by Rachel Cardone
We’re a few days from achieving the end of year hat trick of American holiday season: we binge on candy at Halloween, then food at Thanksgiving, and Christmas, oh! Sweet Christmas! When we binge on stuff.
A quick Google query reveals that Americans spend an estimated $465 billion during the Christmas season. That means retailers can count on Seattle to spend around US$463 million. Yes, retailers count on us to spend money to stay in business; our economy and social order is premised on consumption. And yes, I like to give and receive gifts. But the numbers still make me a bit queasy.
Consider what US$463 million could do to bridge Seattle Public Schools’ budget gap. Or to improve school lunches: imagine the possibilities to ramp up integration of locally grown, organic produce into kids’ diets, while strengthening our local food economy. It could buy affordable housing units for over 8,000 Seattle-based homeless and low-income people, including families, so that they could celebrate the season at home.
I realize that these numbers are useful but not realistic. Homelessness, after all, is not merely a function of lack of housing. And I also realize that it’s dark outside. Very, very dark. Which makes me want to eat carbs and be inside somewhere, whether in my house or meandering in a shopping center somewhere. It makes me want to put lights all over the place, which is what I’ve been doing for several years until this one, when my eldest daughter became savvy.
The first request was a tree. “I want a huge tree just like the one (our friend) has.” Most of our friends have sizeable living rooms that can accommodate large trees. Unless we eliminate our couch, there’s no room in ours. And anyway, around 33 million Christmas trees are cut down every year – 9 million in Cascadia. We don’t want an artificial tree – leaving aside the unnecessary waste of plastic, we don’t have storage space for it during the other 50 weeks of the year. To the nursery we went, and I gave my daughter a choice between two living trees. To her credit she picked one, and said in the sweetest voice that it was the most wonderful, perfect tree ever. It is also living, in a pot, and we will return it after the holidays for salmon restoration. I count that as a huge win.
Then came Santa. “Santa Claus is real,” she insists, “because he’s everywhere.” She is so earnest about it, she’s already convinced her 2-year old sister, and some days I imagine them as present-demanding zombies. And suddenly I understand why parents buy into the idea. Why not? It keeps kids excited and promises to carry us through to the other side of January. Still, I’m tepid about it, not explaining it to her, but not hyping it, either. For example, to dilute her expectations of Christmas morning, we opened a few presents on the solstice – the real reason for the season. And you know what? She flashed from giddy to disappointed because what was under the wrapping paper didn’t meet her expectation. She quickly composed herself. “Can we open more?” We’re hard-wired to be consumers, I suppose.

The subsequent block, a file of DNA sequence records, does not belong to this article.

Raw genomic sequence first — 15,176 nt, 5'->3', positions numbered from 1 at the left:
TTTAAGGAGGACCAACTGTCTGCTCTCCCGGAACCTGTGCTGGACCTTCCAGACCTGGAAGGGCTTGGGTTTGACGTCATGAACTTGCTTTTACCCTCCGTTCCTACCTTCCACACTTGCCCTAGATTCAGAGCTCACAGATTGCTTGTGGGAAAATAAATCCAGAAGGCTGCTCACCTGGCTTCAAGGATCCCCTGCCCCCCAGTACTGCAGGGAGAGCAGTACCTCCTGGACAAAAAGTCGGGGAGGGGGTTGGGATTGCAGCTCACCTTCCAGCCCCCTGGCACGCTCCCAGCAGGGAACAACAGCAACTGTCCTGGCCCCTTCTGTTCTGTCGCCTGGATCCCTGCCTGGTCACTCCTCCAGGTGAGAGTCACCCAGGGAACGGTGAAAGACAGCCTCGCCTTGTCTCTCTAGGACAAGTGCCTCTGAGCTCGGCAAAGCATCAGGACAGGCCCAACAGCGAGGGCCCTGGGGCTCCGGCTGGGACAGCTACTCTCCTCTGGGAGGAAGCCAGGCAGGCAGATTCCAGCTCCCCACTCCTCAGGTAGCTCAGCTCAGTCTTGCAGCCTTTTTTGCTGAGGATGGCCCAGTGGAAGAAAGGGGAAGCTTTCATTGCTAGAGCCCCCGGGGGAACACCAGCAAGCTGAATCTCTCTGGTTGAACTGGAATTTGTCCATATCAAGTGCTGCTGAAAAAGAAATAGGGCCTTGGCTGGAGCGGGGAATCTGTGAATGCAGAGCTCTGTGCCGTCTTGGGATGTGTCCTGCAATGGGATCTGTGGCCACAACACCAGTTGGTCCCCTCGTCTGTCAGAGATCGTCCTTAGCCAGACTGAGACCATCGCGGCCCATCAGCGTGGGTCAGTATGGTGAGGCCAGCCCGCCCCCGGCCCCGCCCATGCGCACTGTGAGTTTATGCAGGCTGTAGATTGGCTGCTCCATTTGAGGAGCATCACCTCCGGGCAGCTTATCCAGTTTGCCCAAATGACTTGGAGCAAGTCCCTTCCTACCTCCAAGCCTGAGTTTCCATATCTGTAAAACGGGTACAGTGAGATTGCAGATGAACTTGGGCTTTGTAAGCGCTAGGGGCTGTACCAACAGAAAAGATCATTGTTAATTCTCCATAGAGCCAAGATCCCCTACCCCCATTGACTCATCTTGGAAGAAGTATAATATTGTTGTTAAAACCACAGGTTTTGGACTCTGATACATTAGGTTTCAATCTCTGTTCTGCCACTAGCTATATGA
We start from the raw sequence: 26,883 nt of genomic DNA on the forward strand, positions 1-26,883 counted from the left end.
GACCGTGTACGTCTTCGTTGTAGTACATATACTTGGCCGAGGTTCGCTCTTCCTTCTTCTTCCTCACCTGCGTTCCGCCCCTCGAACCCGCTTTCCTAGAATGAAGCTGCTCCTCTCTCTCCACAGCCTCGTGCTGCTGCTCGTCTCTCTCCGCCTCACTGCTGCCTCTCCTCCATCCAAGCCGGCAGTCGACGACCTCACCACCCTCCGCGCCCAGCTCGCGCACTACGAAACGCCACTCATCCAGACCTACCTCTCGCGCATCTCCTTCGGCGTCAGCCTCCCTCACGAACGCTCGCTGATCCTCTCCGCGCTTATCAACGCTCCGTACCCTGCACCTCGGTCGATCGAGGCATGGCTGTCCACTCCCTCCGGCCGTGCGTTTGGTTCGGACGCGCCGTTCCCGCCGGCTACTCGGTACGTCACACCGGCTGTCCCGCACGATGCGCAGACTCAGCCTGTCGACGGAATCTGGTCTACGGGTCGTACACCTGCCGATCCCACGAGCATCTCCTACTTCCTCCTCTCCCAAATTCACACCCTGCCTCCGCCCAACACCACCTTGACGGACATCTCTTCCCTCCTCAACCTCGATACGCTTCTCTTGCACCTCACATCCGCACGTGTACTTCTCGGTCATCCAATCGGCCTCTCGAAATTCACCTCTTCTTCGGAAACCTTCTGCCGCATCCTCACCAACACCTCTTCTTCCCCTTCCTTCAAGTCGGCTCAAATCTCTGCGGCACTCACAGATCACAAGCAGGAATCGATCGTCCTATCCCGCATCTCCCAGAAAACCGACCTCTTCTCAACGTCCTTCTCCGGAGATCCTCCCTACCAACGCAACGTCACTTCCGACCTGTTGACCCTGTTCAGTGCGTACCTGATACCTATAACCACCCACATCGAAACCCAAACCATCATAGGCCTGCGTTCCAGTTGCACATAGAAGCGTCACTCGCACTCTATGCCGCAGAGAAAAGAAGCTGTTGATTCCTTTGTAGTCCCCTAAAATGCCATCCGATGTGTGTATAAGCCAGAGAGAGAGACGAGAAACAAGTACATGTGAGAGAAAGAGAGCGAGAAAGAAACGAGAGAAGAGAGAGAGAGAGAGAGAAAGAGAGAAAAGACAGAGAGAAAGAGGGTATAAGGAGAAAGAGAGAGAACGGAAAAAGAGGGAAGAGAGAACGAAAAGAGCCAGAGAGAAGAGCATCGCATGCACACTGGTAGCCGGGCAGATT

My sister suggested we introduce the concept of Krampus or Elf on the Shelf, but why create more work for myself when I’d prefer to slow down and reflect on my life? Enforceability is also a challenge: I can’t quite call the monster with claws to take them away. No, we’re not doing Krampus or Elf.
Santa also leaves a lot of room for gift inequality among groups of friends and neighbors. The average US family spends $700 per year, which is far more than I spend, or even want to spend. A friend suggested Santa-lite: he can exist but can’t give the “best” gifts. If widely adopted, it would resolve the challenge of inequality and, one hopes, increase gratitude and appreciation for the gift-giving people who actually exist. Because let’s face it: one day, my kids will see what others kids get and wonder why Santa stiffed them. And other kids will look at my kids and think the same damn thing. If my kids are going to resent someone, I’d prefer they resent me, not some mythical creature on whom they’ve placed their hopes and dreams (for stuff).
Before I had kids, it seemed cut and dry to focus on the solstice, and not much more. This year the girls got on board with a living tree without much fuss, but it hasn’t even been a full Santa season and it’s clear he’s not going away quietly. I want my kids to appreciate the magic that I see and feel in the winter solstice, and I hope some day to reconcile all that is beautiful about lighting up the dark with cultural practices that can get ugly. I want to celebrate the shift towards the season of the Sun, not celebrate the birth of a Son. I’m learning that’s easier said than done, even in our non-religious household. I suppose the good news is, I’ll get another chance to figure it out next year.